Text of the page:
"As temperatures warm, the habitat becomes less friendly for delta smelt and more friendly to introduced species like blue gills," Cloern said, adding, "what's a new perspective here is that one of the consequences of climate change is progressive favoring of the introduced species and disfavoring of the native species."
The habitat conditions changed under both the 2- and 7-degree temperature increase scenarios, he said.
"The habitat changes are bigger and faster in the [7-degree] warming scenario," Cloern said. "So it's just a question of how fast things will change. Even in the moderate warming scenario, there are predictions of big changes in the delta habitat as this century unfolds."
Uncertainty about rain, little uncertainty about sea level rise
Climate change could also affect precipitation in California, though the two models USGS used in its research produced different results.
If temperatures rise 7 degrees by century's end, the state's climate will become significantly drier, Cloern said. With the 2-degree temperature increase, California would not see a noticeable impact on precipitation patterns. That difference has been seen in other climate change research, he said.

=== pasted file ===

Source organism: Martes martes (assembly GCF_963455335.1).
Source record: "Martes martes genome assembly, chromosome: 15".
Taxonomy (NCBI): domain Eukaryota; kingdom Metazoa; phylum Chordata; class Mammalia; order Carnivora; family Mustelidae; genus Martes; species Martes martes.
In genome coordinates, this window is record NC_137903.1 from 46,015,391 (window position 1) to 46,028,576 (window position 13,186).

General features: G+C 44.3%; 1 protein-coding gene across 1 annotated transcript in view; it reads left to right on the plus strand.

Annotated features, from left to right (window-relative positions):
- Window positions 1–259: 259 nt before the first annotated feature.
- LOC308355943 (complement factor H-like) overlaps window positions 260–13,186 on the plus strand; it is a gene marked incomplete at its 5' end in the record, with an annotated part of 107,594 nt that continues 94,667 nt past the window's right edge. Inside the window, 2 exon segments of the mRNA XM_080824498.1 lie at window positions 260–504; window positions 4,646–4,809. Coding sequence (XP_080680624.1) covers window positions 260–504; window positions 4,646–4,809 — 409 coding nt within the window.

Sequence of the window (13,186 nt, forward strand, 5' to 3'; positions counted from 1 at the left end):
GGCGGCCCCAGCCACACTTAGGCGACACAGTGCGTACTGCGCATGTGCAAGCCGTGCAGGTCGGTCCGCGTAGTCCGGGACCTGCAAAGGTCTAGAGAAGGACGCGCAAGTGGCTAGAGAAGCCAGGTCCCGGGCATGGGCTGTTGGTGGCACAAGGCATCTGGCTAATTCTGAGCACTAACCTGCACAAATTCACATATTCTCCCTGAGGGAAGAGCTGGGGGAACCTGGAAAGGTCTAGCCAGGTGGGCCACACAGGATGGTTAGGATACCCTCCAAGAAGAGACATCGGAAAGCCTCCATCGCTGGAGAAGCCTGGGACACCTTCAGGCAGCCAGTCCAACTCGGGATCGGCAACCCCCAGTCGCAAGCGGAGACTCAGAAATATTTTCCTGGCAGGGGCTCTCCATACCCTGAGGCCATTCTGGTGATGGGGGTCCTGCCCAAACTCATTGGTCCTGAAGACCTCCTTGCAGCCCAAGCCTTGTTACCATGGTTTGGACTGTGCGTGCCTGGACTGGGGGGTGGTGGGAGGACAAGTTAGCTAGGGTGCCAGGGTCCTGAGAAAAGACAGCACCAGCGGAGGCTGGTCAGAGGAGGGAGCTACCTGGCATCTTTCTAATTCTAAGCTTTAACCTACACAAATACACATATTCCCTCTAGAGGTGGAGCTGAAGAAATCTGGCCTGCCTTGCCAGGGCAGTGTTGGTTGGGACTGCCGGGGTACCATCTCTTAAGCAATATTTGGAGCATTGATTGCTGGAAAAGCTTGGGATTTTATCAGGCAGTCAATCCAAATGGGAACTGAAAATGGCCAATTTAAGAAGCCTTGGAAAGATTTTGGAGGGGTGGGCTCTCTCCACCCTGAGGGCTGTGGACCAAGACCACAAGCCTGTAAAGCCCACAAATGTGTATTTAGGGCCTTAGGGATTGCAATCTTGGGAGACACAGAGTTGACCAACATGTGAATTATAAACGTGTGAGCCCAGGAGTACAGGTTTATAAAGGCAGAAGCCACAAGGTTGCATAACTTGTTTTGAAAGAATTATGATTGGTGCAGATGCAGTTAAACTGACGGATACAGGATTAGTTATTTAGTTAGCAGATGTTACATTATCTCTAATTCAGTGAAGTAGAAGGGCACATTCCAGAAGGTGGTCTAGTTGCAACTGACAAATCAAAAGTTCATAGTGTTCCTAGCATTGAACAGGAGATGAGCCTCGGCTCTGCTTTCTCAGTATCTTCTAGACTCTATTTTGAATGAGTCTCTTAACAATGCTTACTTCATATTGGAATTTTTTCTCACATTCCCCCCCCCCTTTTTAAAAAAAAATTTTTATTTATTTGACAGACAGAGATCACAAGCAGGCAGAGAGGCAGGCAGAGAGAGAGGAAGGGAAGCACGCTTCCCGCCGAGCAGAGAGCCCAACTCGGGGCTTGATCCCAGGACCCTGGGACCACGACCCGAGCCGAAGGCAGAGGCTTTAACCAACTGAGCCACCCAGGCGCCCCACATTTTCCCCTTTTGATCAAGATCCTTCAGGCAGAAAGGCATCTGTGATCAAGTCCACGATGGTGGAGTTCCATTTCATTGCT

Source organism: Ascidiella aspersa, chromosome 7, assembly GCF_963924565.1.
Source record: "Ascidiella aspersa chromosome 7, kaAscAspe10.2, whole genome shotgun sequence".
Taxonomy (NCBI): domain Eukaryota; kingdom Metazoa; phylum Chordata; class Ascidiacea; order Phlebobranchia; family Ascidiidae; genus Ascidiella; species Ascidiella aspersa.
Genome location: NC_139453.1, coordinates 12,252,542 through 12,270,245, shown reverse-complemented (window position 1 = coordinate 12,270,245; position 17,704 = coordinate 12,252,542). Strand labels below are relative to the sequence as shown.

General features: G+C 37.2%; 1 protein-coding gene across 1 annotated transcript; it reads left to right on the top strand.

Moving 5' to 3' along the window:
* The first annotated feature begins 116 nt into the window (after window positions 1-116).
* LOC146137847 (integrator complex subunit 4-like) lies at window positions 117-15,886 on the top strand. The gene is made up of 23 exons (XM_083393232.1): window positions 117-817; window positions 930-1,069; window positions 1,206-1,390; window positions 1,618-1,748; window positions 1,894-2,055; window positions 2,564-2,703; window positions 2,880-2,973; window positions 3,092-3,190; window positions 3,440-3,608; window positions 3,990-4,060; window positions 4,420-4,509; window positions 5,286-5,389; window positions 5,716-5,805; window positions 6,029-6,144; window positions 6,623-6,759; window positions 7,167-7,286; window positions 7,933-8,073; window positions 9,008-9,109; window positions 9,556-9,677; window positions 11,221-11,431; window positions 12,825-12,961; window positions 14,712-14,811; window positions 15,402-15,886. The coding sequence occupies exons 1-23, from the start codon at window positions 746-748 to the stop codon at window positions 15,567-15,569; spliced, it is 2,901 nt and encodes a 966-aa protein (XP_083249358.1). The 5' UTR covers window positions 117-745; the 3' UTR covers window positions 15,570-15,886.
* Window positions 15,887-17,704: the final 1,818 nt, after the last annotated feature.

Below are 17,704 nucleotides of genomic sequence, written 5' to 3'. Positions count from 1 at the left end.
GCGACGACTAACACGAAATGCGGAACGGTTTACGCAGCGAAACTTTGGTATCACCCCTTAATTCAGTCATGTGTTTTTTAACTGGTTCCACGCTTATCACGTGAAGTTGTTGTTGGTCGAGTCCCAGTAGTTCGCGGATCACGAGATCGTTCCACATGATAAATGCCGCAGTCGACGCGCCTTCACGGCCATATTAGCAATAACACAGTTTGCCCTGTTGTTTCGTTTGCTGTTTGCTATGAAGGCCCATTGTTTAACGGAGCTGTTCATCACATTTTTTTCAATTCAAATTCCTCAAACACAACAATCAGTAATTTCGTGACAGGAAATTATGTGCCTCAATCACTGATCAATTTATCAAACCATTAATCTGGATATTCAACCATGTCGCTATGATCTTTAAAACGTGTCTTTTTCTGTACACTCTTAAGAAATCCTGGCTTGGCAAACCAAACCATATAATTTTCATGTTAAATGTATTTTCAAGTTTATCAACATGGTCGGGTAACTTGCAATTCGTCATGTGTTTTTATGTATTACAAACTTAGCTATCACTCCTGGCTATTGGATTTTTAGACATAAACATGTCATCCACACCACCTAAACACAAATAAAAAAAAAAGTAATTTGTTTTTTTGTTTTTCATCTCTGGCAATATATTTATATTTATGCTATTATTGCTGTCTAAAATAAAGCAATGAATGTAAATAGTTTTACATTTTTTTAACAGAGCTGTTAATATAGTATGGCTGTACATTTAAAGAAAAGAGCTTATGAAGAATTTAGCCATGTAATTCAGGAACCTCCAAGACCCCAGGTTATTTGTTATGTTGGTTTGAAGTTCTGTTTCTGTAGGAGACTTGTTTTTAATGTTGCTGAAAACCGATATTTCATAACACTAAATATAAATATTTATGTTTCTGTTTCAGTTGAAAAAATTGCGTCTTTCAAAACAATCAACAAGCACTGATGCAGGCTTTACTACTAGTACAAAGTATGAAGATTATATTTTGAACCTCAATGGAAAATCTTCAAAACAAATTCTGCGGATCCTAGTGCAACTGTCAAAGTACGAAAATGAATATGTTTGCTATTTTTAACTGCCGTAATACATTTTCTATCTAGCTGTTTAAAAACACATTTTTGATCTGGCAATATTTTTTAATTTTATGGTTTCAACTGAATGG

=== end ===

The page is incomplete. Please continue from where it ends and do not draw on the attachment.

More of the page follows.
There were longer droughts, however, in the model using a 2-degree temperature increase.
"Even in the moderate warming scenarios, there are going to be changes in California's water supply," Cloern said, but "there's real uncertainty about whether California will become drier or wetter."
"There's little uncertainty about sea level rise," he added. "Both of the scenarios we used project substantial levels of sea level rise, whereas the models did not agree on the direction of change of California's precipitation."
Looking at sea level rise, water would rise 37 inches in the moderate warming scenario and 48 inches in the faster model. The measurements reflect what would happen at the tide gates beneath the Golden Gate Bridge, which is the entrance to the Bay Delta. Water levels will rise less closer to the shore, Cloern said, though the research only looked at the one site.
"It's a powerful conclusion that these two different scenarios give rates of sea level rise that aren't that different from one another," Cloern said.
Reprinted from Climatewire with permission from Environment & Energy Publishing, LLC. www.eenews.net, 202-628-6500